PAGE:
DNA is the basic hereditary material in all cells and contains
all the information necessary to make proteins.
DNA is a linear polymer that is made up of nucleotide units. The nucleotide unit consists of a base, a deoxyribose sugar, and a phosphate. There are four types of bases: adenine (A), thymine (T), guanine (G), and cytosine (C). Each base is connected to a sugar via a ß glycosyl linkage. The nucleotide units are connected via the O3' and O5' atoms forming phosphodiester linkages.
In normal DNA, the bases form pairs: A to T and G to C. This is called complementarity. A duplex of DNA is formed by two complementary chains that are arranged in an anti-parallel manner.
Each amino acid has a different side chain (or R group). The side chains vary greatly in their complexity and properties. The side chain of glycine is simply a hydrogen. The side chain of tryptophan is based on the aromatic, bicyclic indole group. Amino acids are classified by the chemical nature of their side chains. One useful classification of the amino acids divides them into two groups, the polar (or hydrophilic) amino acids have side chains that interact with water, while those of the nonpolar (or hydrophobic) amino acids do not.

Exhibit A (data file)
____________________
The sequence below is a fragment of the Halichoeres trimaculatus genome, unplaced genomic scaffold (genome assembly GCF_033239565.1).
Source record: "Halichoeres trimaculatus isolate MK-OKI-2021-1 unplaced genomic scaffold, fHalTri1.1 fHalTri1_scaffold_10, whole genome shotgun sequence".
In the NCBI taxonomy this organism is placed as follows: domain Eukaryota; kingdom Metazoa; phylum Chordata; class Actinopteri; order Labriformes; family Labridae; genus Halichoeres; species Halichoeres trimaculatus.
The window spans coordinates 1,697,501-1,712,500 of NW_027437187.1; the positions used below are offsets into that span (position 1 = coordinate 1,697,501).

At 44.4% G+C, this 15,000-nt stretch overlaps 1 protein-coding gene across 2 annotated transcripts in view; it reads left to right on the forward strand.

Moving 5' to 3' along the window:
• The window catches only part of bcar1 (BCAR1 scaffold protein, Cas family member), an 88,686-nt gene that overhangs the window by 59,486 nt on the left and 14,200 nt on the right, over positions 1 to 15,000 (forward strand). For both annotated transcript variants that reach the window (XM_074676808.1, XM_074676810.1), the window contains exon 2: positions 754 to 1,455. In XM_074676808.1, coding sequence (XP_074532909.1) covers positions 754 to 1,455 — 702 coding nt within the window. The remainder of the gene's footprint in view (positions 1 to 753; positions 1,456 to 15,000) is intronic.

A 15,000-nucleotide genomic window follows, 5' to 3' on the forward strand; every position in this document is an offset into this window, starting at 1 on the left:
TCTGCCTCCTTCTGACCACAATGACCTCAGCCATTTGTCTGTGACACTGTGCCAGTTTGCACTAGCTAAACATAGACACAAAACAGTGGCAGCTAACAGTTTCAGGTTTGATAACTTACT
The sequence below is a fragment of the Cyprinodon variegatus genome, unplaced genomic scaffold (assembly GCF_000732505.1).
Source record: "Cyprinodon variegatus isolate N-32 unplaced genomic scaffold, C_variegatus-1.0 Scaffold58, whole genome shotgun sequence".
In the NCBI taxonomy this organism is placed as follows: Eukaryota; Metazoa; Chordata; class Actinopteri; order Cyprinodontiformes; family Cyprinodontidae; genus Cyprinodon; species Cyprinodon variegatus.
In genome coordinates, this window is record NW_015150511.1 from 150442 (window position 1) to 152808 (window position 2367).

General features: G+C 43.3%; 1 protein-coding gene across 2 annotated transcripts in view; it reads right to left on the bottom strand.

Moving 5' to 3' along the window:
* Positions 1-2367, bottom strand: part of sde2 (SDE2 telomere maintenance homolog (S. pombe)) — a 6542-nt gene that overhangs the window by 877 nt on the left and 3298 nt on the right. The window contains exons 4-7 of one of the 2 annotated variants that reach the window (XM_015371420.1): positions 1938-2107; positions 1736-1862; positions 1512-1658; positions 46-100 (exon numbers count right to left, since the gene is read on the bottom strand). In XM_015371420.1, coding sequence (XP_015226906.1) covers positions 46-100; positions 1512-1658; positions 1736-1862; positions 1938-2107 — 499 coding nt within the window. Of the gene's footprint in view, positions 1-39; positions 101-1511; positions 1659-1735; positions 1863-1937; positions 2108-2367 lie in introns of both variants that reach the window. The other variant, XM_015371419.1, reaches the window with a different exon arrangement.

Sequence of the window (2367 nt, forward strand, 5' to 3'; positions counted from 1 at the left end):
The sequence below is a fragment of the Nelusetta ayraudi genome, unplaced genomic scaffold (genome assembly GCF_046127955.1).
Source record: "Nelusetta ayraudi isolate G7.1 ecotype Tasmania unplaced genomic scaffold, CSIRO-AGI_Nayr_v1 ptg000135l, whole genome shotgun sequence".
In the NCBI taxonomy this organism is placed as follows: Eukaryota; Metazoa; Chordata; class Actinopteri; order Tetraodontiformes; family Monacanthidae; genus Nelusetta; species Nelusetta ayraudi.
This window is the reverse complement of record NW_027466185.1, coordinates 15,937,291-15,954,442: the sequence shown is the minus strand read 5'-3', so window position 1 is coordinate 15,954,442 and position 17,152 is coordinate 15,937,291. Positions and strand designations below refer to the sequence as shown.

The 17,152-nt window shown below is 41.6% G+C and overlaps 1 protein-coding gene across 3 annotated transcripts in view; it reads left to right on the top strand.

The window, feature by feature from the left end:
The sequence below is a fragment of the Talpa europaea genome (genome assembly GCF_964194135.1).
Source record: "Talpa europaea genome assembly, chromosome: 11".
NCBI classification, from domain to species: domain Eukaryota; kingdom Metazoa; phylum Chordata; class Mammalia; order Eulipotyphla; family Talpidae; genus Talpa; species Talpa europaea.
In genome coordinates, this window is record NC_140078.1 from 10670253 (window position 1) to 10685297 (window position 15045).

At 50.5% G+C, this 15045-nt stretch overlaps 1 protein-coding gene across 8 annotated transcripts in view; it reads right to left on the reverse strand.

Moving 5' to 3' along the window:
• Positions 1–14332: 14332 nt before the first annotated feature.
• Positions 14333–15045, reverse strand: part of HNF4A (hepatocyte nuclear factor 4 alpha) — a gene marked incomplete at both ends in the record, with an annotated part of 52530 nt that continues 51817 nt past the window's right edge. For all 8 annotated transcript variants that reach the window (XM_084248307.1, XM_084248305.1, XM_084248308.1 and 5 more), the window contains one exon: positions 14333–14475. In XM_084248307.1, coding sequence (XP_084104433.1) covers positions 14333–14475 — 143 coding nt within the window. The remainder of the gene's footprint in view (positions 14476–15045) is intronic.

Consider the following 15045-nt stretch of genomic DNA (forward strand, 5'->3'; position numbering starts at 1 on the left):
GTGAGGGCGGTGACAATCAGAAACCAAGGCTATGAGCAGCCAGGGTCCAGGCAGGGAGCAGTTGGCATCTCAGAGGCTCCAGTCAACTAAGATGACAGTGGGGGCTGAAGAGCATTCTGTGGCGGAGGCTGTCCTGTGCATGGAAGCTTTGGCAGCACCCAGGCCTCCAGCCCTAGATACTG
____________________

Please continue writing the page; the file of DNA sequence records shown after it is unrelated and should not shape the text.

Each amino acid has its own specific code, made
up of three bases called a codon. This is what the RNA sequence is made
of. The mRNA then travels into the cytoplasm of the cells where proteins
are then synthesized. tRNA
(transfer RNA) brings amino acids to the mRNA. The tRNA has a loop called the anticodon, which has the opposite sequence of letters than the mRNA, which hooks up to the mRNA at its complementary spot. Each of these tRNA can pick up a certain amino acid according to its sequence of bases. When one tRNA after another connects to the mRNA, a hydrogen bond is formed between the amino acids, forming a protein.